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USS Carl Vinson Sails Into San Diego

The Nimitz-class aircraft carrier USS Carl Vinson (CVN 70) awaits the return of Carrier Air Wing (CAG) 17 aircraft along the coast of Haiti. Carl Vinson and Carrier Air Wing (CVW) 17 arrives on January 15, 2009 in Port-Au-Prince, Haiti.  /U.S. Navy via Getty Images)
Candice Villarreal
The Nimitz-class aircraft carrier USS Carl Vinson (CVN 70) awaits the return of Carrier Air Wing (CAG) 17 aircraft along the coast of Haiti. Carl Vinson and Carrier Air Wing (CVW) 17 arrives on January 15, 2009 in Port-Au-Prince, Haiti. /U.S. Navy via Getty Images)

The USS Carl Vinson and its 3,500 crew members sailed into their new homeport at Naval Air Station North Island in San Diego on Monday morning.

The nuclear-powered aircraft carrier was on its way to San Diego from Virginia in January when it was called to lead initial efforts by the Navy to provide humanitarian aid and disaster relief to Haiti following a magnitude 7.0 earthquake.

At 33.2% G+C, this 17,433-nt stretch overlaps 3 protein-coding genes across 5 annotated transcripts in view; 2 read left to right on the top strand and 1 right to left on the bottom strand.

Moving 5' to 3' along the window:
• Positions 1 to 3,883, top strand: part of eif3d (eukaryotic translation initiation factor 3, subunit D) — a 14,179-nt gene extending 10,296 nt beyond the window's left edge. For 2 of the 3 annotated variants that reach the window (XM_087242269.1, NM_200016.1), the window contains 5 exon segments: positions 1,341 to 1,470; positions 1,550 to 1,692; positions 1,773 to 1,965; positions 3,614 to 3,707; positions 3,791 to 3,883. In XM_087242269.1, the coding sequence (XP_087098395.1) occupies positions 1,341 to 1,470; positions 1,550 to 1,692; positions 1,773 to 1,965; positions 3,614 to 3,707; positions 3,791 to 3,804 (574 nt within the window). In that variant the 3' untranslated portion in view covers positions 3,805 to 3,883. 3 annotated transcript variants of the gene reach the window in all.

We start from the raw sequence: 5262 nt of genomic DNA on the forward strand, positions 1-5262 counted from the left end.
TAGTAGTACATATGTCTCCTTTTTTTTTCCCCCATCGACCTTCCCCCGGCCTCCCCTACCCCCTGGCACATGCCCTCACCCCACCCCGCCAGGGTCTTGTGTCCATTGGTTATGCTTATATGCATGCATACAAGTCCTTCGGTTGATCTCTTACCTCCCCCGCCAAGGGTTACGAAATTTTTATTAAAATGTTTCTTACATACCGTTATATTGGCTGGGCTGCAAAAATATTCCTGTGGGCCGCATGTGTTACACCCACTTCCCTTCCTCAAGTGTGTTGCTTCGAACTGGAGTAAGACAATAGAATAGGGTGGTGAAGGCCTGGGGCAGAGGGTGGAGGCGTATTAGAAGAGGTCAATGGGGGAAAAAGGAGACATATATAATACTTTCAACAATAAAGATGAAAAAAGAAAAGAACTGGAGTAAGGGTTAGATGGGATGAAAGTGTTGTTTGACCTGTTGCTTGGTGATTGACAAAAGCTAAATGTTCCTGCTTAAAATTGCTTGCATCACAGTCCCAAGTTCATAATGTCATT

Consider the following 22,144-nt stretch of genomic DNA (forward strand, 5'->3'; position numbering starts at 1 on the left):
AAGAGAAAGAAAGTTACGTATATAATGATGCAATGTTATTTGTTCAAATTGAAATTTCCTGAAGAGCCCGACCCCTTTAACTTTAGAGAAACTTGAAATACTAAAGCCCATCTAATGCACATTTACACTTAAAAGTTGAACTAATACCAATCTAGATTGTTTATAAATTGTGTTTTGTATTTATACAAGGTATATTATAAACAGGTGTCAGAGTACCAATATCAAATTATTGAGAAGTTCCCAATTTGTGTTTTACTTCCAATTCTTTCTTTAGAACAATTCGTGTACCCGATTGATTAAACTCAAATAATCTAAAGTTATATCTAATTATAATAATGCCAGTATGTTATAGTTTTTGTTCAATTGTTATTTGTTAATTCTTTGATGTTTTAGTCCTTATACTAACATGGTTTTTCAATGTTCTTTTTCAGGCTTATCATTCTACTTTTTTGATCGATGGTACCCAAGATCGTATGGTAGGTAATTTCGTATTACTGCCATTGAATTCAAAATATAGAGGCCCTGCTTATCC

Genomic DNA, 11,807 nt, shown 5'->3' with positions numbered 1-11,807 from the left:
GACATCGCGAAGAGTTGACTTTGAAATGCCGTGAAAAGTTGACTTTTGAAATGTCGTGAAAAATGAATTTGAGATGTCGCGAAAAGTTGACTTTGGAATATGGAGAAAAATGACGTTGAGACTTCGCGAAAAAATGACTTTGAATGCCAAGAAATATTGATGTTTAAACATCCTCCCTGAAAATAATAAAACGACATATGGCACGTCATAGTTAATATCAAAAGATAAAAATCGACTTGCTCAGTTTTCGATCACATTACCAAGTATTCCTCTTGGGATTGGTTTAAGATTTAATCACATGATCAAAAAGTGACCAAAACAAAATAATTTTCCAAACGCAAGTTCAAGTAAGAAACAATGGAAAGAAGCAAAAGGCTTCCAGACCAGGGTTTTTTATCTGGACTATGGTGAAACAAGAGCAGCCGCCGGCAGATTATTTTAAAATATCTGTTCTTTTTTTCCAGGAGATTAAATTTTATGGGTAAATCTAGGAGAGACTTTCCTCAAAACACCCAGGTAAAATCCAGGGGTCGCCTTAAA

According to the Navy, the Carrier’s crew delivered more than 3 million pounds of food, water and medical supplies to Haitian victims. The ship’s medical team treated 60 patients, while the air wing flew 1,299 sorties and conducted 1,152 medical evacuations.

Carl Vinson is the flagship of the newly established Carrier Strike Group 1, based in San Diego and commanded by Rear Adm. Ted Branch.

"We are excited by the opportunity to establish this new command and bring the power of the Carl Vinson Carrier Strike Group online in support of our nation's defense," Branch said in a statement. "I'm also very happy to bring this capability, along with the men and women who make it possible, to the great city of San Diego."

The homeporting of the Carl Vinson in San Diego will have a $400 million annual impact on the local economy, according to the Navy.

San Diego is home to two other aircraft carriers, the USS Nimitz and the USS Ronald Reagan.